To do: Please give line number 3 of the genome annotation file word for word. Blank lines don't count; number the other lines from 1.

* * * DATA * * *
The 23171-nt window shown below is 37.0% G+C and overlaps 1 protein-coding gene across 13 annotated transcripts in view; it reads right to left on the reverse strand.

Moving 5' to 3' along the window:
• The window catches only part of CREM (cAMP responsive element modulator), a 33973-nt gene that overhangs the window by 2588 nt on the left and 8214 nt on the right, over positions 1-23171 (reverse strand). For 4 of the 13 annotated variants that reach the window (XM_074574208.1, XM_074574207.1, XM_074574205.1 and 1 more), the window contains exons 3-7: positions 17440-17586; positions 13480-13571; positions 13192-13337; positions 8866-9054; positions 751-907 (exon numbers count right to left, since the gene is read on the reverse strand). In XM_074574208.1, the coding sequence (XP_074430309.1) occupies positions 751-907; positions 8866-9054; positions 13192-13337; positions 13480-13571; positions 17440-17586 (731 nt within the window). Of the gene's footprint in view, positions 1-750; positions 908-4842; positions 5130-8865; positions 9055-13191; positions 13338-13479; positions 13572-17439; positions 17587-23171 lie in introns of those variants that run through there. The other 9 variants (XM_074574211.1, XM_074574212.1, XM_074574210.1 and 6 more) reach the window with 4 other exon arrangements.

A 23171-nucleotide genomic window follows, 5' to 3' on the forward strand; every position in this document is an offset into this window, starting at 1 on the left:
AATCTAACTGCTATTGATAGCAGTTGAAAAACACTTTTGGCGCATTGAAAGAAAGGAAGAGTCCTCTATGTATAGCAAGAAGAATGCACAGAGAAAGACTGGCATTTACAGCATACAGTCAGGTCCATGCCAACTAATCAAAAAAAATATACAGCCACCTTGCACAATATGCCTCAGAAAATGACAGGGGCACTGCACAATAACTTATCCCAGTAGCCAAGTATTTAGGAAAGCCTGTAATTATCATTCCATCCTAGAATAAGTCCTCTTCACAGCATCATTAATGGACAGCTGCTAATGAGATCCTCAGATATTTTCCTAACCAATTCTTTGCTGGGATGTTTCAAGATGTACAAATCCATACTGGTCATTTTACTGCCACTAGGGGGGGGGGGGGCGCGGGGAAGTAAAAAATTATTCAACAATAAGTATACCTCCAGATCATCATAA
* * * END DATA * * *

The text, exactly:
• The window catches only part of CREM (cAMP responsive element modulator), a 33973-nt gene that overhangs the window by 2588 nt on the left and 8214 nt on the right, over positions 1-23171 (reverse strand). For 4 of the 13 annotated variants that reach the window (XM_074574208.1, XM_074574207.1, XM_074574205.1 and 1 more), the window contains exons 3-7: positions 17440-17586; positions 13480-13571; positions 13192-13337; positions 8866-9054; positions 751-907 (exon numbers count right to left, since the gene is read on the reverse strand). In XM_074574208.1, the coding sequence (XP_074430309.1) occupies positions 751-907; positions 8866-9054; positions 13192-13337; positions 13480-13571; positions 17440-17586 (731 nt within the window). Of the gene's footprint in view, positions 1-750; positions 908-4842; positions 5130-8865; positions 9055-13191; positions 13338-13479; positions 13572-17439; positions 17587-23171 lie in introns of those variants that run through there. The other 9 variants (XM_074574211.1, XM_074574212.1, XM_074574210.1 and 6 more) reach the window with 4 other exon arrangements.